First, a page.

And we don’t have to repress our doubts or pain or anger or dissent to try them out (unless our communities are systematically designed to punish doubts and pain and anger and dissent).

The best part? All the energy that would otherwise be spent gate-keeping and confabulating can be channeled into innovating and friendship-building. (Can confirm, it is a 1000% better way to live.)

False Paradigm #2: Spiritual matters are more important than politics. Spiritual people don’t get mixed up in politics.

This one is composed of lots of mini-paradigms. Ones like:

  • Politics at large is a realm entirely controlled by the devil.
  • Civic anger and protest is un-spiritual.
  • Politics and spiritual work are separate forces that are at odds with one another.

The tricky part is that each of these have a seed of truth to them, but they’re so slanted and generalized that they do way more harm than good. They inspire political apathy (complicity) or lead to exhausting cycles of emotional repression and explosion.

Here’s how I would revise them:

  • There is no political party that is completely free from corruption. That does not mean that all corruption is equal, or that political engagement is fruitless. In fact, it means we need MORE good people with integrity working to dismantle the corruption and build new systems that foster justice.

    People who can play the long game (by practicing self-care along the way) and keep engaging.
    Not people who give up because it’s hard.

  • It is possible to get lost in the injustice of the world and lose all sense of emotional balance, which typically leads to burnout. However, righteous anger and disruptive protest are not un-spiritual: let us not forget pissed-off Jesus in the temple courts, driving out the religious gentry who were financially profiting from people seeking spiritual solace (John 2:13-19).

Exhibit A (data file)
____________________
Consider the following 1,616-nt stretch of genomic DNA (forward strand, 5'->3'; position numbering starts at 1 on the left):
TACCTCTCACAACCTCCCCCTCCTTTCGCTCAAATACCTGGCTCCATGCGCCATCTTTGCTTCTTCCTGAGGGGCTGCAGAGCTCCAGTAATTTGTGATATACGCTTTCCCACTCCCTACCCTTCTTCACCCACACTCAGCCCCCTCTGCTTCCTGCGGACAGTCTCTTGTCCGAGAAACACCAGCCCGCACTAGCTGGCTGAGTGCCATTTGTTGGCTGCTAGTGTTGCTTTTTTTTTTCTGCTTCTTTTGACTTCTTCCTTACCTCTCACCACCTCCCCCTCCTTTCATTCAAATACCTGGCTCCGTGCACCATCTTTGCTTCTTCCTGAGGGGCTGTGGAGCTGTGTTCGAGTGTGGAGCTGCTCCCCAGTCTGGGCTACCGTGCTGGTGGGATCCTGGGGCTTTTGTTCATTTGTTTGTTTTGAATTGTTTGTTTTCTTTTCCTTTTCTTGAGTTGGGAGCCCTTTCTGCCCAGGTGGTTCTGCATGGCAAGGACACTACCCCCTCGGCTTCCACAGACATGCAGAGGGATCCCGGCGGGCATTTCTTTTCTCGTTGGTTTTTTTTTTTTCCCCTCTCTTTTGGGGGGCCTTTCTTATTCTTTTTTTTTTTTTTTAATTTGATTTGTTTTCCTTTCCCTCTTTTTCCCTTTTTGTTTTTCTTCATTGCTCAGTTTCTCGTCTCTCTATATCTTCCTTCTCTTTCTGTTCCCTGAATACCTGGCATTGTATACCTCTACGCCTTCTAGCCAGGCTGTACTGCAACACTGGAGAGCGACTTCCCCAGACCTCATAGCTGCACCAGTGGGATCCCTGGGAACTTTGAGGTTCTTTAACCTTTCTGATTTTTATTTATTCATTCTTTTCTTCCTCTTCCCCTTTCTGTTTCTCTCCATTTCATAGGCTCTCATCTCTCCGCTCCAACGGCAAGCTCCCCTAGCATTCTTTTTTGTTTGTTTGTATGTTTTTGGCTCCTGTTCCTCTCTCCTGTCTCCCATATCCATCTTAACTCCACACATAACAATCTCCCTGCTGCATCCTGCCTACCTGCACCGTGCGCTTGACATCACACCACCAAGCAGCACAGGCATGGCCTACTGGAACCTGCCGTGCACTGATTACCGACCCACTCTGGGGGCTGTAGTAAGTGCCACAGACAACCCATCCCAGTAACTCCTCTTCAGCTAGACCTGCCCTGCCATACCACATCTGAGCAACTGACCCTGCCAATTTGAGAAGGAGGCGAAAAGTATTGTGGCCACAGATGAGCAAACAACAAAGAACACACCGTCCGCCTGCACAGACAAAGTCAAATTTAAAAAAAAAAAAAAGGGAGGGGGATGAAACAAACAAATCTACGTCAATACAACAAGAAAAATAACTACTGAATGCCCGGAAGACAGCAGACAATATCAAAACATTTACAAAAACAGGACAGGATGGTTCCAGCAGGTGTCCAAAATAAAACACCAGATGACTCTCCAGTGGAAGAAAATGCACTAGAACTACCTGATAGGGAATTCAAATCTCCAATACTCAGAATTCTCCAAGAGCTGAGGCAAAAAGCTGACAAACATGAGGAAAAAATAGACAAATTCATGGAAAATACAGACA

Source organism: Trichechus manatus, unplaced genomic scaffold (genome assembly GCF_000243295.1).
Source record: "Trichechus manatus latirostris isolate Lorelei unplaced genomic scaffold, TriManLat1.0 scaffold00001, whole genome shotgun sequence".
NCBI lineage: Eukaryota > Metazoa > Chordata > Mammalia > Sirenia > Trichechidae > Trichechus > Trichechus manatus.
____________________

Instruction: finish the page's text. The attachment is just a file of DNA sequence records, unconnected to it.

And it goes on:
Anger and protest are healthy responses to injustice. The important part is to make sure that these spikes of cathartic outpouring are interspersed with quietness, solitude, gratitude, and life-giving community. Rhythm and cycle are built into the blueprint of creation: full-time anger isn’t healthy, but neither is full-time apathy.

  • “Politics” means civic affairs. I think when we use the word in a derogatory way, we usually mean to criticize partisanship/tribalism or corruption, not “civic affairs.” Unless you live in a self-sustaining cabin in the woods year-round, you can’t escape politics. Sorry.

    The economy is politics. Schools are politics. Public parks and land conservation is politics. Food distribution and hospitals are politics. Technology is politics. Basically any engagement with our neighbors and the public sphere is a matter of politics. How can our spiritually-informed worldview NOT affect how we engage with our neighbors, local community, and participation in government? How can our sense of morality NOT shape our definition of justice?

They do affect each other. The integral thing to do is to be honest about it and interrogate how.

I think the most dangerous thing we can possibly do is to look for spiritual leaders who are never political.

(For one thing, Jesus wouldn’t make the cut by a long shot.)

Instead, we can look for spiritual leaders who demonstrate a sense of centered wisdom and self-awareness amidst their fight for justice. Not in the absence of a fight for justice.

Leaders with the fortitude to call out corruption bluntly AND speak hope to a better way. Then model it.

Leaders who feel all of their feelings and lead us through corporate rhythms of gratitude, reverence, anger, action, and silence.

Leaders who respect science.

Leaders who understand that there’s a third way between complicity and counter-violence.

Leaders who want to inspire you, not control you.

Here are just a few worth checking out:

(Note: for the purpose of this blog, the following list comprises leaders with a connection to Christianity. By no means do I think the pool of inspiring moral and civic leaders is limited to Christians; my goal is to dismantle a false dichotomy fallacy between Christian faith and political engagement.)

For Nonviolent Protest and Civic Action
Rev. Dr. William J. Barber II
Shane Claiborne

For Understanding Racial Justice
Lisa Sharon Harper
Ta-Nehisi Coates (wrote Black Panther)
Rev. James H. Cone (read: The Cross and the Lynching Tree)

For Dismantling Evangelicalism’s Hijack of Christianity
Rachel Held Evans who is dearly missed
Jonathan Martin
Pete Enns

TL;DR: Science and politics are not opposing forces to God and faith. Science is a lens to understand and improve our physical existence. Politics is a means to understand and improve our cultural and social existence. Neither threatens a universal God (God the Creator), only a fundamentalist one (God the Character). Science and politics can be powerful expressions of our faith and a witness to those who are desperate for hope in this life, not just the next.